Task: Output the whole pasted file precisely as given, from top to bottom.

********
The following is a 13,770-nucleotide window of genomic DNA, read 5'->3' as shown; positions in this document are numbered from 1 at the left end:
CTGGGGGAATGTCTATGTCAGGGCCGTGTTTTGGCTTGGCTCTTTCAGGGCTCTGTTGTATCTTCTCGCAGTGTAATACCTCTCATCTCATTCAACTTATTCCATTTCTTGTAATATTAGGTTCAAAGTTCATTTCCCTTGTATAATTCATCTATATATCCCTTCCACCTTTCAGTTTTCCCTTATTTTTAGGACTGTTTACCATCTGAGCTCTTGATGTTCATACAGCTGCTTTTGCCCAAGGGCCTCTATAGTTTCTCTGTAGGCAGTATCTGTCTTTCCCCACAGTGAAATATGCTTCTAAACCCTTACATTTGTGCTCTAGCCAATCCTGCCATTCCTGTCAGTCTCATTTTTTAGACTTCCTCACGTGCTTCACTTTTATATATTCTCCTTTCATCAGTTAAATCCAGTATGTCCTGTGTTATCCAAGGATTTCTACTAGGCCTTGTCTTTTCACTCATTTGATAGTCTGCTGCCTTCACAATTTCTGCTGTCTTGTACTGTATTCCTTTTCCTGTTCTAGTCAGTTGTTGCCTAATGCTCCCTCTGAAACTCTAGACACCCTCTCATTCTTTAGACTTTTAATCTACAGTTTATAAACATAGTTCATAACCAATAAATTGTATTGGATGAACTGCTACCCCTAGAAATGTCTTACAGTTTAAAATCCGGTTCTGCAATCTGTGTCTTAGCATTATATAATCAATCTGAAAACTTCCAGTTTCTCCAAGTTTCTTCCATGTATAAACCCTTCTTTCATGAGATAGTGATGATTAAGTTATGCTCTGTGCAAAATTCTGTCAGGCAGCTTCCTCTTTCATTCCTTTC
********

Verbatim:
The following is a 13,770-nucleotide window of genomic DNA, read 5'->3' as shown; positions in this document are numbered from 1 at the left end:
CTGGGGGAATGTCTATGTCAGGGCCGTGTTTTGGCTTGGCTCTTTCAGGGCTCTGTTGTATCTTCTCGCAGTGTAATACCTCTCATCTCATTCAACTTATTCCATTTCTTGTAATATTAGGTTCAAAGTTCATTTCCCTTGTATAATTCATCTATATATCCCTTCCACCTTTCAGTTTTCCCTTATTTTTAGGACTGTTTACCATCTGAGCTCTTGATGTTCATACAGCTGCTTTTGCCCAAGGGCCTCTATAGTTTCTCTGTAGGCAGTATCTGTCTTTCCCCACAGTGAAATATGCTTCTAAACCCTTACATTTGTGCTCTAGCCAATCCTGCCATTCCTGTCAGTCTCATTTTTTAGACTTCCTCACGTGCTTCACTTTTATATATTCTCCTTTCATCAGTTAAATCCAGTATGTCCTGTGTTATCCAAGGATTTCTACTAGGCCTTGTCTTTTCACTCATTTGATAGTCTGCTGCCTTCACAATTTCTGCTGTCTTGTACTGTATTCCTTTTCCTGTTCTAGTCAGTTGTTGCCTAATGCTCCCTCTGAAACTCTAGACACCCTCTCATTCTTTAGACTTTTAATCTACAGTTTATAAACATAGTTCATAACCAATAAATTGTATTGGATGAACTGCTACCCCTAGAAATGTCTTACAGTTTAAAATCCGGTTCTGCAATCTGTGTCTTAGCATTATATAATCAATCTGAAAACTTCCAGTTTCTCCAAGTTTCTTCCATGTATAAACCCTTCTTTCATGAGATAGTGATGATTAAGTTATGCTCTGTGCAAAATTCTGTCAGGCAGCTTCCTCTTTCATTCCTTTC